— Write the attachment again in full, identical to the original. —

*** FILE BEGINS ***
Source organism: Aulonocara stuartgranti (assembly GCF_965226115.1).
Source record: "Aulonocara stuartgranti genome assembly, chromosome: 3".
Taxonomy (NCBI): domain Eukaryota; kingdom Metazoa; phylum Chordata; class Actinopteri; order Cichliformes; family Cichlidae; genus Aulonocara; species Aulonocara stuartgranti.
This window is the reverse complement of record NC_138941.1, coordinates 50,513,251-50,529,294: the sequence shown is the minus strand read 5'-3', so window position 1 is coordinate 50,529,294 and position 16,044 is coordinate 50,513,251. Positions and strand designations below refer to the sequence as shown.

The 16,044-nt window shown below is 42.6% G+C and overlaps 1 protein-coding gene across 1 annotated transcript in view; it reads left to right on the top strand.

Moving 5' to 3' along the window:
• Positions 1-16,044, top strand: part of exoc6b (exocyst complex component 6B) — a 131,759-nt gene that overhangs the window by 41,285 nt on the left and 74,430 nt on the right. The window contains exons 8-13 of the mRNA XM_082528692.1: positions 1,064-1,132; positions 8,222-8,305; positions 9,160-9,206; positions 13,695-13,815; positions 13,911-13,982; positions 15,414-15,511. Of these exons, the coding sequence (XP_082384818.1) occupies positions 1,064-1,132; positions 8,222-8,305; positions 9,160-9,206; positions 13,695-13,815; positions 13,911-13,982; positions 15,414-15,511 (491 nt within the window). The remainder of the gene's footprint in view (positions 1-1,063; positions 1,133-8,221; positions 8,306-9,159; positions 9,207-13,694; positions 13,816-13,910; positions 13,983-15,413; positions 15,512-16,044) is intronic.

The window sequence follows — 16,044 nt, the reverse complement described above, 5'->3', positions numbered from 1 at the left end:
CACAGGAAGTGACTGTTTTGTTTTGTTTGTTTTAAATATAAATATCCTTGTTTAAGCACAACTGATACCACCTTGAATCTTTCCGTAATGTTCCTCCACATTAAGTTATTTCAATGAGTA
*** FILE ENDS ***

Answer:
Source organism: Aulonocara stuartgranti (assembly GCF_965226115.1).
Source record: "Aulonocara stuartgranti genome assembly, chromosome: 3".
Taxonomy (NCBI): domain Eukaryota; kingdom Metazoa; phylum Chordata; class Actinopteri; order Cichliformes; family Cichlidae; genus Aulonocara; species Aulonocara stuartgranti.
This window is the reverse complement of record NC_138941.1, coordinates 50,513,251-50,529,294: the sequence shown is the minus strand read 5'-3', so window position 1 is coordinate 50,529,294 and position 16,044 is coordinate 50,513,251. Positions and strand designations below refer to the sequence as shown.

The 16,044-nt window shown below is 42.6% G+C and overlaps 1 protein-coding gene across 1 annotated transcript in view; it reads left to right on the top strand.

Moving 5' to 3' along the window:
• Positions 1-16,044, top strand: part of exoc6b (exocyst complex component 6B) — a 131,759-nt gene that overhangs the window by 41,285 nt on the left and 74,430 nt on the right. The window contains exons 8-13 of the mRNA XM_082528692.1: positions 1,064-1,132; positions 8,222-8,305; positions 9,160-9,206; positions 13,695-13,815; positions 13,911-13,982; positions 15,414-15,511. Of these exons, the coding sequence (XP_082384818.1) occupies positions 1,064-1,132; positions 8,222-8,305; positions 9,160-9,206; positions 13,695-13,815; positions 13,911-13,982; positions 15,414-15,511 (491 nt within the window). The remainder of the gene's footprint in view (positions 1-1,063; positions 1,133-8,221; positions 8,306-9,159; positions 9,207-13,694; positions 13,816-13,910; positions 13,983-15,413; positions 15,512-16,044) is intronic.

The window sequence follows — 16,044 nt, the reverse complement described above, 5'->3', positions numbered from 1 at the left end:
CACAGGAAGTGACTGTTTTGTTTTGTTTGTTTTAAATATAAATATCCTTGTTTAAGCACAACTGATACCACCTTGAATCTTTCCGTAATGTTCCTCCACATTAAGTTATTTCAATGAGTA